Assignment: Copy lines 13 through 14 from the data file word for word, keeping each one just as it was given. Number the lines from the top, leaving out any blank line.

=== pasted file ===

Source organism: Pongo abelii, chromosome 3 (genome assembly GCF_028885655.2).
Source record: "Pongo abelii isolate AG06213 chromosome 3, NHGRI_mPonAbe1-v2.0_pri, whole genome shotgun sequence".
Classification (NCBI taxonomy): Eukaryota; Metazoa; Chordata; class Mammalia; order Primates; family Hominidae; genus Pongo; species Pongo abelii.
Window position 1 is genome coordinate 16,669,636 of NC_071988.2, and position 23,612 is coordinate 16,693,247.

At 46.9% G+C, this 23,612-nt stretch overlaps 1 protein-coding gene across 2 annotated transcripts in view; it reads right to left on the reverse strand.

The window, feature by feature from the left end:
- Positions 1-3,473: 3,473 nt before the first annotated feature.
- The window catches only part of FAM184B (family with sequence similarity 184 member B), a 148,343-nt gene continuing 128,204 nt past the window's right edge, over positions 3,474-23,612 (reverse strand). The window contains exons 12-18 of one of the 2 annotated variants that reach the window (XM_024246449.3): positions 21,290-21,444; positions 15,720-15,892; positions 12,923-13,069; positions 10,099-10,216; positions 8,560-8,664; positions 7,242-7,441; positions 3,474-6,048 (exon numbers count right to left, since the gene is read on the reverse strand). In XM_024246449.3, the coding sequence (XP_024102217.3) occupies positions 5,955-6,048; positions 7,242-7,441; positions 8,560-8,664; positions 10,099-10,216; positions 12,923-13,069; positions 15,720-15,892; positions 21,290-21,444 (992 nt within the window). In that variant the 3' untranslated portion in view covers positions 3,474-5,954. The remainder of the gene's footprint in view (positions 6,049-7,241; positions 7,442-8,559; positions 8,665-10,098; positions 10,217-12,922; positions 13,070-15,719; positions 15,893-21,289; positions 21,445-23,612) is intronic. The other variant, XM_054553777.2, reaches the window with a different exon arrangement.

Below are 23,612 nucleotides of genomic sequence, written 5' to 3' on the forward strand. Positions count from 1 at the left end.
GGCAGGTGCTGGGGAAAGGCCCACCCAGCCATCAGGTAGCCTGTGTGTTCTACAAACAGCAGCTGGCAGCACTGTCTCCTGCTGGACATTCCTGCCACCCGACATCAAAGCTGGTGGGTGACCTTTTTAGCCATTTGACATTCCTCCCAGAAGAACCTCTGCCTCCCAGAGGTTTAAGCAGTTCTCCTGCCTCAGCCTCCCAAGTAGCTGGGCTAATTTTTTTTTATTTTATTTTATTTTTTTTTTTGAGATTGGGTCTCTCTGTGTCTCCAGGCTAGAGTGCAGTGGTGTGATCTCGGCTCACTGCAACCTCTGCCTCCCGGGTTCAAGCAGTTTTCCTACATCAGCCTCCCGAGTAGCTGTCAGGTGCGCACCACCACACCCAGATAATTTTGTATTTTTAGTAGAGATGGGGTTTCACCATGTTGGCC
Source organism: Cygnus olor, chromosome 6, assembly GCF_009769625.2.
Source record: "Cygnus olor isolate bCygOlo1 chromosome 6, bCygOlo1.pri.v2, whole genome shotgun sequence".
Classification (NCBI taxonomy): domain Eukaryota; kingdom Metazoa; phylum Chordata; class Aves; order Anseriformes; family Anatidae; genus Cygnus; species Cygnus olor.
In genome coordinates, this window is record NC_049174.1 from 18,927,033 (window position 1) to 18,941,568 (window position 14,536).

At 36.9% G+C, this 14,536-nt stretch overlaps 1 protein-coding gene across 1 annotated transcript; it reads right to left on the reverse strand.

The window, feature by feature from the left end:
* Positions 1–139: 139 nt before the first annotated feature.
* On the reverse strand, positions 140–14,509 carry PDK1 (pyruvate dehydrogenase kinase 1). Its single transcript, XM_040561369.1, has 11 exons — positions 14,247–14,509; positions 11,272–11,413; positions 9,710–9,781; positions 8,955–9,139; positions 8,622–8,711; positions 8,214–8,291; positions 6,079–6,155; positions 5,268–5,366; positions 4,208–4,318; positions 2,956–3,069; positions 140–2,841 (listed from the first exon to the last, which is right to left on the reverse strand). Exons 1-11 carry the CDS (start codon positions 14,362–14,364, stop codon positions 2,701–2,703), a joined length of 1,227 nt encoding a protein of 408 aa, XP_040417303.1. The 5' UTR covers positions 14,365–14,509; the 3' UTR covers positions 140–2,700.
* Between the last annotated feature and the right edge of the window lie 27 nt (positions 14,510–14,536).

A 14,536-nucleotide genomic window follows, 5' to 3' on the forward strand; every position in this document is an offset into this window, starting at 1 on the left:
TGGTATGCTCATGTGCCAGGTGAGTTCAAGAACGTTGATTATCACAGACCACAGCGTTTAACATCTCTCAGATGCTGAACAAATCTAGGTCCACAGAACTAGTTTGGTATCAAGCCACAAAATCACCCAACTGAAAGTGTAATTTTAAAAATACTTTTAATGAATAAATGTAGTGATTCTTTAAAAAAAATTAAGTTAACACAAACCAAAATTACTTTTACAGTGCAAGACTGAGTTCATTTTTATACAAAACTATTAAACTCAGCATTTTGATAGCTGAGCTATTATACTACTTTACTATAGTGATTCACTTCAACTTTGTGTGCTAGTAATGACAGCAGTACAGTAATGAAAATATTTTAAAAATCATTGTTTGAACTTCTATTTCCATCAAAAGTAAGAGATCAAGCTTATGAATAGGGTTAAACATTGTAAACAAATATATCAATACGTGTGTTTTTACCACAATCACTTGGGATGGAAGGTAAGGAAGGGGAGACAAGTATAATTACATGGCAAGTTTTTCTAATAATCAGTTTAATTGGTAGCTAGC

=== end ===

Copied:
Classification (NCBI taxonomy): domain Eukaryota; kingdom Metazoa; phylum Chordata; class Aves; order Anseriformes; family Anatidae; genus Cygnus; species Cygnus olor.
In genome coordinates, this window is record NC_049174.1 from 18,927,033 (window position 1) to 18,941,568 (window position 14,536).